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PowerQuery – The power of M

Simon Sabin

I love PowerBI, actually I love PowerQuery. It's a great way to combine data from around your business, across the web from anywhere. What I really like is very little is done automatically, i.e. it doesn't do the nice data type detection you get with Excel that screws your imports if the data type in a column differs from the first few rows to the rest of the file.

Does that make it difficult to use. No its not. The nice thing is that its very easy to add additional columns, change data types, use expressions, combine datasets, and do much much more.

If you've ever used SSIS you will often find that the UI gets in the way of the experience. SSIS is really focused on a high performance pipeline. This bubbles far too much to the surface with the buffers and column mappings.

Lets walk through a simple example, of splitting a column that contains filename into the file and the extension


  1. Add a derived column component to your data flow
  2. Delete the existing connection between two data flow components
  3. Connect the upstream component to the derived column component
  4. Connect the downstream component to the derived column component
  5. Correct any mapping you had defined on the downstream component
  6. Open the derived column component
  7. Add a row for the new column
  8. Try and enter your expression in the single text box (or have downloaded BidsHelper to give you the expression editor ) to find the filename
  9. Make sure the length for the new field is going to be big enough
  10. Do the same to get the file extension
  11. Get some sample data
  12. Put in a data viewer
  13. Run the data flow to check the split is working correctly
  14. Click ok

How about in Power Query The wizard way (picture above)

  1. Click on the column you want to split
  2. Click the split column in the toolbar
  3. Specify the delimiter and how you want it split
  4. Click ok
  5. View the split is doing what you want

The wizard way (2)

  1. Click Add Custom Column
  2. Put as the function (Column1 is the source column and Source is the source table, Column1.1 and Column1.2 are the new column names"

Table.SplitColumn(Source,"Column1",Splitter.SplitTextByEachDelimiter({"."}, null, true),{"Column1.1", "Column1.2"})

  1. Click Ok

The non wizard way

  1. Open the Advanced editor for the query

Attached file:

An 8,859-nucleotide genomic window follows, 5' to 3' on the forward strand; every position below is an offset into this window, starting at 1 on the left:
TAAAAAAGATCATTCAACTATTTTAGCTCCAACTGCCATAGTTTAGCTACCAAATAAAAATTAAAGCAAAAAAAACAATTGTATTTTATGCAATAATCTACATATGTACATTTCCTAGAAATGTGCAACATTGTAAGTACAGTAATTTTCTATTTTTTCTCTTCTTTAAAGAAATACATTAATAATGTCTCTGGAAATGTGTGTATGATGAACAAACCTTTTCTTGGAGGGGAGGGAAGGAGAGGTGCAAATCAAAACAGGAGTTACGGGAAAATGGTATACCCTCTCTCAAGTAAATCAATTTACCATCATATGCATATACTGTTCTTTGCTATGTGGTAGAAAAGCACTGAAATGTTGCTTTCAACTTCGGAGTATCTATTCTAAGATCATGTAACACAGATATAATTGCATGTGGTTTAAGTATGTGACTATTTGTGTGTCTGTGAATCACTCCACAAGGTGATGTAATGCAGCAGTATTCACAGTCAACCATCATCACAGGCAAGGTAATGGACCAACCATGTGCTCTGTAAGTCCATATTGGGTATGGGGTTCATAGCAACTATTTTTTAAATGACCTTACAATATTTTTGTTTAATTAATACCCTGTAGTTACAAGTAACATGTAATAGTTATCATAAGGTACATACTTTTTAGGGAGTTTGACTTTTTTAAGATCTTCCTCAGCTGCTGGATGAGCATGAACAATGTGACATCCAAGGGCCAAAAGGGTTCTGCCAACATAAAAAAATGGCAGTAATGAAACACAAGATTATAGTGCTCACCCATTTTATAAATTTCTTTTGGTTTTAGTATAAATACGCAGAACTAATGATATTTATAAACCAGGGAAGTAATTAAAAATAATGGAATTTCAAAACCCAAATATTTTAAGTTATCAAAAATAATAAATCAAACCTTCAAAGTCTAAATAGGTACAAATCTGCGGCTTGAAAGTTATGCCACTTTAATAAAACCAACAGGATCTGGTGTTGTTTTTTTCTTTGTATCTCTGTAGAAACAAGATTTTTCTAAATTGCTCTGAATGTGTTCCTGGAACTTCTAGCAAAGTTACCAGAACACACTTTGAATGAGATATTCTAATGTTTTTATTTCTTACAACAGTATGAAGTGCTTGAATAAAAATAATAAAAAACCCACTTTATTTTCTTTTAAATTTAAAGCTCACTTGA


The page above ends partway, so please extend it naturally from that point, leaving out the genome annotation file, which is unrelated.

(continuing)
2. Add a new line where you want to add the column in the steps
  3. Add

SourceWithSplitColumn = Table.SplitColumn(Source,"Column1",Splitter.SplitTextByEachDelimiter({"."}, null, true),{"Column1.1", "Column1.2"})

  1. Change the line that was referencing the old variable to point to the new variable
  2. Click OK and view the changes

The real power query is that everything is just code, you don't have to deal with some bad UIs, the fall back is always a line of code. With SSIS if something is awful in the UI you had to resort to the advanced editor and that only worked if the component hooked everything up properly.

I was amazed at the library of functions available, json parsing, xml parsing, download from web, from sql and much much more. Discussing this with Matt Masson at ignite this month it all made sense ALL components are built using the M Language. If they need to do something that they can't do with the language they consider extending the language. Adding more functions, which means its then available to all.

Not seen Power Query, where do you start.

Well you can just jump create some queries, use the wizards and see whats generated, quickly you'll want to be jumping into the advanced editor (well I was) and with no intellisense you will stumble.

So once you've found your way around maybe watching some videos looking at samples.


You really need to understand the basics of the language. I'd read the first few sections of the language specification (first item below) this explains syntax, and is really useful. Then there are all the functions you will want they are in the next 2.

  • Microsoft Power Query for Excel Formula Language Specification (PDF) – Comprehensive explanation of the Power Query Formula Language (informally known as "M"). Power Query embeds M documents in Excel workbooks to enable repeatable mashup of data.
  • Power Query formula categories – Concise Power Query formula reference with syntax, arguments, remarks, and examples for all formulas.
  • Power Query Formula Library Specification (PDF) – Concise Power Query formula reference with syntax, arguments, remarks, and examples for all formulas.

Happy reading

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